Google’s “Open” Books

Don’t believe the rhetoric behind the search company’s new Kindle rival.

To you and me, the e-book store that Google launched this week might not look very different from Amazon’s Kindle Store. For one thing, Google’s prices aren’t better: The Kindle edition of Jonathan Franzen’s Freedom sells for $12.99, and it’s the same price over on Google. Or look at James Patterson’s Cross Fire: $9.99 in both places. Indeed, for most popular books, the Amazon and Google prices are identical; when one of them has an item on sale, you can be pretty sure that the other one will, too.

If not price, maybe the stores differ in selection? Not really. Both Amazon and Google have signed deals with every major publisher, so you’ll see no big differences in their catalogs. If a new book is available electronically, there’s a good chance both of them have it; if it’s not, neither of them will. (Google’s store does offer millions of old books that are no longer under copyright, which it acquired by scanning books on library shelves. But for most people, tomes like the Department of Agriculture’s Manual of the Grasses of the United States will be of little interest.)

OK, but maybe the Google store offers better-looking books or better functionality? Nope. Google’s e-book software doesn’t let you add a bookmark or highlight words, nor does it let you look up definitions—all standard features of Kindle books.

Wait a minute, though! Even if Google’s e-book store offers no better prices, selection, or functionality than Amazon’s Kindle Store, isn’t it true Google’s e-books are more “open” than Amazon’s? The store’s tag line promises that Google’s books will “set your reading free.” In a blog post, the company touts that its books are as portable as photos or e-mail—you can access them on “just about any device” using nothing more than your Google username and password. Openness, it seems, is central to Google’s push to become the Web’s pre-eminent e-book seller.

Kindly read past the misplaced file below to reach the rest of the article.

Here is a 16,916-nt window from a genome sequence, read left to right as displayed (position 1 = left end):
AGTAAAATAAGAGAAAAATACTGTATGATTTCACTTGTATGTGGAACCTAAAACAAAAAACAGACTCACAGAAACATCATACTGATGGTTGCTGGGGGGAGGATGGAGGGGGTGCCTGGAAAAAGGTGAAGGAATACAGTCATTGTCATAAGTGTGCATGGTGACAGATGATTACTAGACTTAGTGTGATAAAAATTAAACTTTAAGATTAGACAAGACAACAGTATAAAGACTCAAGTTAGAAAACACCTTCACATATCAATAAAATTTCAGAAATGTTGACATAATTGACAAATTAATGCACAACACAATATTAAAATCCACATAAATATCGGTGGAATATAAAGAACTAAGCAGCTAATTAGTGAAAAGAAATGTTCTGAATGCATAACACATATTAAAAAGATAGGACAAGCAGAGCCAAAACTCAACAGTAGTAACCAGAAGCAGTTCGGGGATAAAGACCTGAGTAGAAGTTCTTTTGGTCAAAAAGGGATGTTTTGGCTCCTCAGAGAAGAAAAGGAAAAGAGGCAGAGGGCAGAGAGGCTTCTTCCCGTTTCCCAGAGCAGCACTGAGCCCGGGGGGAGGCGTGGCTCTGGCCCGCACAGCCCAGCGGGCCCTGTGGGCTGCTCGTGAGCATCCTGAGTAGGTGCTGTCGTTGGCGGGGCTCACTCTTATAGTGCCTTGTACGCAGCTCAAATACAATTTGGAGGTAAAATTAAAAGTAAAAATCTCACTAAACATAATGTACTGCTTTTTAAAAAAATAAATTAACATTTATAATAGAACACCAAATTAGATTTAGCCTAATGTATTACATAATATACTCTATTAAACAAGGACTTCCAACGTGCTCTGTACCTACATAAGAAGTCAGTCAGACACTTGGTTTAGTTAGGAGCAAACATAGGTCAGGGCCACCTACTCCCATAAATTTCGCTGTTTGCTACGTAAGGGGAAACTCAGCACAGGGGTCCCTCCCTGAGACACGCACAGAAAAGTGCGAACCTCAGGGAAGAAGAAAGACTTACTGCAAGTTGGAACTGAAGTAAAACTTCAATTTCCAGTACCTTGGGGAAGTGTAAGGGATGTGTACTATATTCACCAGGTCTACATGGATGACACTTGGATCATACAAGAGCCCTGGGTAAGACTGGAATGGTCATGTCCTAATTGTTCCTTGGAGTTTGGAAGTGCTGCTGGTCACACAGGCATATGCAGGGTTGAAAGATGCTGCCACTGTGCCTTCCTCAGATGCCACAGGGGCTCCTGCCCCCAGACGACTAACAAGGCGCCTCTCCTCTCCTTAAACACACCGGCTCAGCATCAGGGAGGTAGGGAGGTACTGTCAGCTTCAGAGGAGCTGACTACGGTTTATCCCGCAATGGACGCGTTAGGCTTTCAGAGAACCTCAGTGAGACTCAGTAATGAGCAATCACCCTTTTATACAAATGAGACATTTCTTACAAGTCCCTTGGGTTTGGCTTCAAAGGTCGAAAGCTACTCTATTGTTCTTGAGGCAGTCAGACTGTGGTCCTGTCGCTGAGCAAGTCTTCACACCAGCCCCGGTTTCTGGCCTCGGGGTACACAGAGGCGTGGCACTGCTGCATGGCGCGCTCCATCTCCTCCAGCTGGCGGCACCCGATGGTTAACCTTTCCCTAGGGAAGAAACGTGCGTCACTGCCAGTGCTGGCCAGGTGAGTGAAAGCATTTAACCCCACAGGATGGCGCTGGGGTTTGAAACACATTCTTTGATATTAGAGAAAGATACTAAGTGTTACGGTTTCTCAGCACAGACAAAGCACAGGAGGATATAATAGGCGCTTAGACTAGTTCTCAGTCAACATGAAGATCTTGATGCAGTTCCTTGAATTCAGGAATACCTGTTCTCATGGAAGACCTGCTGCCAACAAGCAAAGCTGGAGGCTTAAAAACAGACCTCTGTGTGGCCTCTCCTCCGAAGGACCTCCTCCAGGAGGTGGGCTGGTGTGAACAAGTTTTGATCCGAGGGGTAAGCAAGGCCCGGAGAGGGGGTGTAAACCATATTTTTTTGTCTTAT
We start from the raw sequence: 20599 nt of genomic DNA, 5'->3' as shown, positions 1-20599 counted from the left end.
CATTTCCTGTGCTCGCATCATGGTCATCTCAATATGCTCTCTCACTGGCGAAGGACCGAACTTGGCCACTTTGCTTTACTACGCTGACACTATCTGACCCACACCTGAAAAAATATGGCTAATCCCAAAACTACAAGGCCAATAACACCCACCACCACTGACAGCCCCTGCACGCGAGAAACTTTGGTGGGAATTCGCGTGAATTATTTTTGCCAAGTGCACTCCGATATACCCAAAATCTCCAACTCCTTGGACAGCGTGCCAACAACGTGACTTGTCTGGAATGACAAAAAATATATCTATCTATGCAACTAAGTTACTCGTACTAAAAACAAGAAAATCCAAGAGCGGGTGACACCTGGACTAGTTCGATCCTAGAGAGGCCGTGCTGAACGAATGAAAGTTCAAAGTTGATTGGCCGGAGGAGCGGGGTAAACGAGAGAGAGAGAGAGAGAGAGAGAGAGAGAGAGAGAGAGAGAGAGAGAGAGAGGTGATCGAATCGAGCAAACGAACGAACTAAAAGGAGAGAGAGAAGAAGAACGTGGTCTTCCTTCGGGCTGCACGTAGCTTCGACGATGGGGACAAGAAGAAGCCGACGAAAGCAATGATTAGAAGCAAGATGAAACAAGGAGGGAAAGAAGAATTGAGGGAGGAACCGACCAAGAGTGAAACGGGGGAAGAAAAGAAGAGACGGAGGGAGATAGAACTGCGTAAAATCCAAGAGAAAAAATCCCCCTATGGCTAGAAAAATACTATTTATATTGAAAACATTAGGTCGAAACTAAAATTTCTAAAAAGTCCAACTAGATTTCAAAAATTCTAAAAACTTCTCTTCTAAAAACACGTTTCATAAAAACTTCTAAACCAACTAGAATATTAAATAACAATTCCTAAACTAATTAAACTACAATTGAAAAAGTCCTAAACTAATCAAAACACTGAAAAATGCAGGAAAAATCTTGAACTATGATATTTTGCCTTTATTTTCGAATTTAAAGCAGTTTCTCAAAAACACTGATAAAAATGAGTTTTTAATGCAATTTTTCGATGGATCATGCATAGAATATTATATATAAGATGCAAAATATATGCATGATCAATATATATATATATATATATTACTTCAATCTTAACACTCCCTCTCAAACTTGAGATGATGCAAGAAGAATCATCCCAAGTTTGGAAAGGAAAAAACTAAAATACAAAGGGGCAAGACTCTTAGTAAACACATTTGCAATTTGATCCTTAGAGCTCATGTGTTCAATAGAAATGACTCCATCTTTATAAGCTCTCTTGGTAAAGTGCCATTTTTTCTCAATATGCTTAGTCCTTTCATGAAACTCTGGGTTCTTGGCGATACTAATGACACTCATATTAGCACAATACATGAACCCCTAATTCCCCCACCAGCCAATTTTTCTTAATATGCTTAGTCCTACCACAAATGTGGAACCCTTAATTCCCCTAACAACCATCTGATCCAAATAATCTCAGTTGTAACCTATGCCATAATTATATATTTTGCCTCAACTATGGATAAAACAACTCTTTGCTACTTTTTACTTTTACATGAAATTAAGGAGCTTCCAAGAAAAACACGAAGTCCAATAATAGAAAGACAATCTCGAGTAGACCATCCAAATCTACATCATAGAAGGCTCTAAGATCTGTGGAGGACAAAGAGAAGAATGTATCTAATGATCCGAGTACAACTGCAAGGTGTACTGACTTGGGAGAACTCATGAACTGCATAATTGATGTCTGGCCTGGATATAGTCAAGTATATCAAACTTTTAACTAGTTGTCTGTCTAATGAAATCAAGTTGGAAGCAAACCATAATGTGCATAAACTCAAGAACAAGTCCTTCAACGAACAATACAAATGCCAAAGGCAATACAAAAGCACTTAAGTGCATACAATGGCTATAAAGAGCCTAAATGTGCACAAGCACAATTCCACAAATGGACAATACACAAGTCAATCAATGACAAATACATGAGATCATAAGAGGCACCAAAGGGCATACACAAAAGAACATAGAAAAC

I’ve long supported a more open e-book marketplace. Two years ago, when it looked as if the Kindle was going to become an unstoppable force in electronic publishing, I lamented the way Amazon had locked down its users. Amazon won’t let you share or resell your Kindle books, and it will only let you read them on devices that it has approved. (Update, Dec. 9: The company did recently announce a plan to let you share your books with others for a two-week period—but you won’t be able to access the book during this period, and the publisher can decide to turn it off for any title.) Amazon’s restrictions were sure to pad its bottom line, I argued, but “everyone else with a stake in a vibrant book industry—authors, publishers, libraries, chain bookstores, indie bookstores, and, not least, readers—stands to lose out.” So, shouldn’t I be happy about Google’s entrance into the book market? Won’t this deep-pocketed, “open” rival take down Amazon’s e-book juggernaut?

Not at all. That’s because Google’s e-books are “open” in the same way that politicians are “bipartisan” and oil companies are “green”—the claim makes for good marketing, even if it lacks substance. Buying from Google rather than Amazon will give you no greater control over your books. You’re not likely to get any practical benefit from going with Google, either. In fact, Amazon’s “closed” books will soon work on more devices than Google’s “open” books.

While it’s not a part of Google’s marketing push, the company’s e-books (like Kindle books) are protected by a digital rights management copy-protection scheme. As a result, the copyrighted books in Google’s bookstore can’t be shared, resold, or read on any device that doesn’t play nice with Google’s DRM. The copy-protection system that Google has chosen, Adobe’s Content Server 4, works across lots of different e-book readers. You can read a Google e-book on the Barnes & Noble Nook, the Sony Reader, Apple’s iOS devices (the iPad, iPhone, iPod Touch), any Android device, and any Javascript-enabled Web browser (which means Macs, Windows and Linux PCs, BlackBerrys, Windows Phone, and many more).

Isn’t that better than the Kindle? Not really. Over the last couple of years, Amazon has been aggressive about making Kindle books compatible with other devices. You can now read your Kindle books on the Mac, PCs, iOS devices, Android, and the BlackBerry; Amazon says it will soon support Windows Phone 7, too. More importantly, on Wednesday Amazon announced a Kindle reader for the Web. (The announcement came, ironically, at a press preview for Google’s upcoming Chrome OS, for which Amazon is building a Kindle app.)